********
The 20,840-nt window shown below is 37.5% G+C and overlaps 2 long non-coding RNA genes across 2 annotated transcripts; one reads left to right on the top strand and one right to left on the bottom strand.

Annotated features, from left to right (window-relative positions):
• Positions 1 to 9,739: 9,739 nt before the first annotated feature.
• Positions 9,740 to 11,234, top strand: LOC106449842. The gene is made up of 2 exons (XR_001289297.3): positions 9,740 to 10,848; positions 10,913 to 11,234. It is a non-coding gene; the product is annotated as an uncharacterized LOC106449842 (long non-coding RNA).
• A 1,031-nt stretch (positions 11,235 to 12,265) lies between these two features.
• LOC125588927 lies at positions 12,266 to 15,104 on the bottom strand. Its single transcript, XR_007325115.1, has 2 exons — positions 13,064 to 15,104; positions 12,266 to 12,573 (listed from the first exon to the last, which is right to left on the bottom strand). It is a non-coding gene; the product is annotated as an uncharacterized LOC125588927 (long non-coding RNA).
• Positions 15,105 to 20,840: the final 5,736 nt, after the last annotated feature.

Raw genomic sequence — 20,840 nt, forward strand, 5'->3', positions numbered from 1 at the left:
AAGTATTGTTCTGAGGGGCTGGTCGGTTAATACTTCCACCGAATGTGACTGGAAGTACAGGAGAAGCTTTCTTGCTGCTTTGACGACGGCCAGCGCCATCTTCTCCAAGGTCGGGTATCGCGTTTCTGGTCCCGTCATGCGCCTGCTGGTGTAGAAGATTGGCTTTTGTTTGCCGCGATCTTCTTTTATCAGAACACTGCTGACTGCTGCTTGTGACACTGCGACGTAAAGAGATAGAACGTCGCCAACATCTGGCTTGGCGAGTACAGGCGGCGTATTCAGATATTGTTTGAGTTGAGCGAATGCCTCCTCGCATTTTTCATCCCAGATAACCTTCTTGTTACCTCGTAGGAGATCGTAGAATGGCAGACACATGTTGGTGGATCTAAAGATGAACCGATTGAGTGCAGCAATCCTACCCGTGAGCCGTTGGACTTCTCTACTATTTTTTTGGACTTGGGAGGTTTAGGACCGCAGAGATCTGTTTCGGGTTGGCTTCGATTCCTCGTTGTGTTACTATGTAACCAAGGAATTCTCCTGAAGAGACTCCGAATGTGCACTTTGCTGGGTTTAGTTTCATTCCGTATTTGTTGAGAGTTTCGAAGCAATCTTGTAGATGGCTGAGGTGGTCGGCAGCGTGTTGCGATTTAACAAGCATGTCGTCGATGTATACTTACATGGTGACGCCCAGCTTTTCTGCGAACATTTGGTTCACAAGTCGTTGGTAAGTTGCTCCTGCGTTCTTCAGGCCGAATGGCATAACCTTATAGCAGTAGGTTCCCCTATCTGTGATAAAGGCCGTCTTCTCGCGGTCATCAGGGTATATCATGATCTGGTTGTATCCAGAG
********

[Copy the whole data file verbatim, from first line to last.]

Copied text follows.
The 20,840-nt window shown below is 37.5% G+C and overlaps 2 long non-coding RNA genes across 2 annotated transcripts; one reads left to right on the top strand and one right to left on the bottom strand.

Annotated features, from left to right (window-relative positions):
• Positions 1 to 9,739: 9,739 nt before the first annotated feature.
• Positions 9,740 to 11,234, top strand: LOC106449842. The gene is made up of 2 exons (XR_001289297.3): positions 9,740 to 10,848; positions 10,913 to 11,234. It is a non-coding gene; the product is annotated as an uncharacterized LOC106449842 (long non-coding RNA).
• A 1,031-nt stretch (positions 11,235 to 12,265) lies between these two features.
• LOC125588927 lies at positions 12,266 to 15,104 on the bottom strand. Its single transcript, XR_007325115.1, has 2 exons — positions 13,064 to 15,104; positions 12,266 to 12,573 (listed from the first exon to the last, which is right to left on the bottom strand). It is a non-coding gene; the product is annotated as an uncharacterized LOC125588927 (long non-coding RNA).
• Positions 15,105 to 20,840: the final 5,736 nt, after the last annotated feature.

Raw genomic sequence — 20,840 nt, forward strand, 5'->3', positions numbered from 1 at the left:
AAGTATTGTTCTGAGGGGCTGGTCGGTTAATACTTCCACCGAATGTGACTGGAAGTACAGGAGAAGCTTTCTTGCTGCTTTGACGACGGCCAGCGCCATCTTCTCCAAGGTCGGGTATCGCGTTTCTGGTCCCGTCATGCGCCTGCTGGTGTAGAAGATTGGCTTTTGTTTGCCGCGATCTTCTTTTATCAGAACACTGCTGACTGCTGCTTGTGACACTGCGACGTAAAGAGATAGAACGTCGCCAACATCTGGCTTGGCGAGTACAGGCGGCGTATTCAGATATTGTTTGAGTTGAGCGAATGCCTCCTCGCATTTTTCATCCCAGATAACCTTCTTGTTACCTCGTAGGAGATCGTAGAATGGCAGACACATGTTGGTGGATCTAAAGATGAACCGATTGAGTGCAGCAATCCTACCCGTGAGCCGTTGGACTTCTCTACTATTTTTTTGGACTTGGGAGGTTTAGGACCGCAGAGATCTGTTTCGGGTTGGCTTCGATTCCTCGTTGTGTTACTATGTAACCAAGGAATTCTCCTGAAGAGACTCCGAATGTGCACTTTGCTGGGTTTAGTTTCATTCCGTATTTGTTGAGAGTTTCGAAGCAATCTTGTAGATGGCTGAGGTGGTCGGCAGCGTGTTGCGATTTAACAAGCATGTCGTCGATGTATACTTACATGGTGACGCCCAGCTTTTCTGCGAACATTTGGTTCACAAGTCGTTGGTAAGTTGCTCCTGCGTTCTTCAGGCCGAATGGCATAACCTTATAGCAGTAGGTTCCCCTATCTGTGATAAAGGCCGTCTTCTCGCGGTCATCAGGGTATATCATGATCTGGTTGTATCCAGAG